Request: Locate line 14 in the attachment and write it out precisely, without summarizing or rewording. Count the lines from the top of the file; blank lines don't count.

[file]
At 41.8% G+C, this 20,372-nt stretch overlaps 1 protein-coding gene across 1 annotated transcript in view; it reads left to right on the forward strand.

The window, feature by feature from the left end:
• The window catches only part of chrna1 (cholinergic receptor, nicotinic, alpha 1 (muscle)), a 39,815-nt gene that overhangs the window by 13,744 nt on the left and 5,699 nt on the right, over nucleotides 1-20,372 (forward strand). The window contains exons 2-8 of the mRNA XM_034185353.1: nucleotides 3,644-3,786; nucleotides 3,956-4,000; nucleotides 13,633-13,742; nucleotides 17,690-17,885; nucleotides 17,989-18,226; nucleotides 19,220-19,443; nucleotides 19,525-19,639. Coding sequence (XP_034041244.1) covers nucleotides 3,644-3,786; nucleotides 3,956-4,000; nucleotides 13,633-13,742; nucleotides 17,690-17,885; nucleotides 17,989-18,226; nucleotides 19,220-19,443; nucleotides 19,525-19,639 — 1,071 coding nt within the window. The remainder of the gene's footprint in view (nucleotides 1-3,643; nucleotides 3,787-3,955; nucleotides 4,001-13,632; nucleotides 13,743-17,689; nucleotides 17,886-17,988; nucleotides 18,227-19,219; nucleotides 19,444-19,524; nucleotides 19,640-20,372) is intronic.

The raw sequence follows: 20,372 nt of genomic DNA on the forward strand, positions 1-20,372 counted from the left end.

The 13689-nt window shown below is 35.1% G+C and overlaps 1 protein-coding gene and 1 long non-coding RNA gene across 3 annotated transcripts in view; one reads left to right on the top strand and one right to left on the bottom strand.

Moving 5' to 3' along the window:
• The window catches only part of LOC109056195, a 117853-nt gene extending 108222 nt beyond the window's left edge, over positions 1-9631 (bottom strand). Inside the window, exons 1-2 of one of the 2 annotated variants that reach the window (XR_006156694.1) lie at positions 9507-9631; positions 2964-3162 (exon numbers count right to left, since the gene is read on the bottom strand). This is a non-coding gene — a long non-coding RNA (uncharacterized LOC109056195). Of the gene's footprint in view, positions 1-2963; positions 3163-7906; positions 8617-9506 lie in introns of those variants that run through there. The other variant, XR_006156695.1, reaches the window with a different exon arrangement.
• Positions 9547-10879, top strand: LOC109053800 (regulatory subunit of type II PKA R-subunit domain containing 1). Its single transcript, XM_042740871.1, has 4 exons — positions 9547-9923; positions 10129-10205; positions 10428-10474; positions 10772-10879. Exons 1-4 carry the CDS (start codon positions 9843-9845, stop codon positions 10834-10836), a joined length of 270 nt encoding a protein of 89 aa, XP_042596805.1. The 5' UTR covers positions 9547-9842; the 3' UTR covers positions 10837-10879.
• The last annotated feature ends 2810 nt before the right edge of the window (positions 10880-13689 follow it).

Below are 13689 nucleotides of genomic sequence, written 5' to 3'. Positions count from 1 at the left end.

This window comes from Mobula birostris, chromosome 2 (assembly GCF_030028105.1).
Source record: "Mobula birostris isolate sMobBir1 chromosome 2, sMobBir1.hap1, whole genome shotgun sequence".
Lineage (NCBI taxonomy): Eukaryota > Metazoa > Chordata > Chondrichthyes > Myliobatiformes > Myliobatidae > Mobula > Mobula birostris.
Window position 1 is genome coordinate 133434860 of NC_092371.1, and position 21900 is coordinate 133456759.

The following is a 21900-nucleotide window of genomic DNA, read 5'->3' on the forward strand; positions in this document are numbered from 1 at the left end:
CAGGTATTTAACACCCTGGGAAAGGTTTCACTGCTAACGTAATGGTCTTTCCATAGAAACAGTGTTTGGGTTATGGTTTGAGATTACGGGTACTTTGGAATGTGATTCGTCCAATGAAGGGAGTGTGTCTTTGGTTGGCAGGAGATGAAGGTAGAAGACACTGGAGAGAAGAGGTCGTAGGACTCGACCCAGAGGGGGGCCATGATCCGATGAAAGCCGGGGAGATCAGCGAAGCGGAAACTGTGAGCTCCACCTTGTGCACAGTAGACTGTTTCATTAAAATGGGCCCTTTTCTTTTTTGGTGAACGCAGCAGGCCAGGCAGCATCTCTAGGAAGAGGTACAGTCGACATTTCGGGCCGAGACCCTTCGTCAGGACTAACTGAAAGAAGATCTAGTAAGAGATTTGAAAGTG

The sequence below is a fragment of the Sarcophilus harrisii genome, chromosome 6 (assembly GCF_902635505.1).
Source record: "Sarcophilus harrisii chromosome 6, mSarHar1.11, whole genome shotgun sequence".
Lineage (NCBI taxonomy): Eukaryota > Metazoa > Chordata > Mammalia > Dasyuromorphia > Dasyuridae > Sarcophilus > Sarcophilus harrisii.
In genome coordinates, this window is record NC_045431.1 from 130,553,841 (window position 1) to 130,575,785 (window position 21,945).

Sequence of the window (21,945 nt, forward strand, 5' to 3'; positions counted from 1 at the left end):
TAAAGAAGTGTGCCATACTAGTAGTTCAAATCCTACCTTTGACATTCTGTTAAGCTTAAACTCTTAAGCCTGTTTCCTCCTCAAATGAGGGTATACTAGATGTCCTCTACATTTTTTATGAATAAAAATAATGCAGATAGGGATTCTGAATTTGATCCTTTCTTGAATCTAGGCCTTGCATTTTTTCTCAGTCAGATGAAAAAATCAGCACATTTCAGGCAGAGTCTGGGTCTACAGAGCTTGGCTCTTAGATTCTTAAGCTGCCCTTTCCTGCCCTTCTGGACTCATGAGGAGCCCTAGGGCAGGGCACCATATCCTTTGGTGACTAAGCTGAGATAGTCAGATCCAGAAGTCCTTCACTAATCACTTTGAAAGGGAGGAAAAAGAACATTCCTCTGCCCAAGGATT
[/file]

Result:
Window position 1 is genome coordinate 133434860 of NC_092371.1, and position 21900 is coordinate 133456759.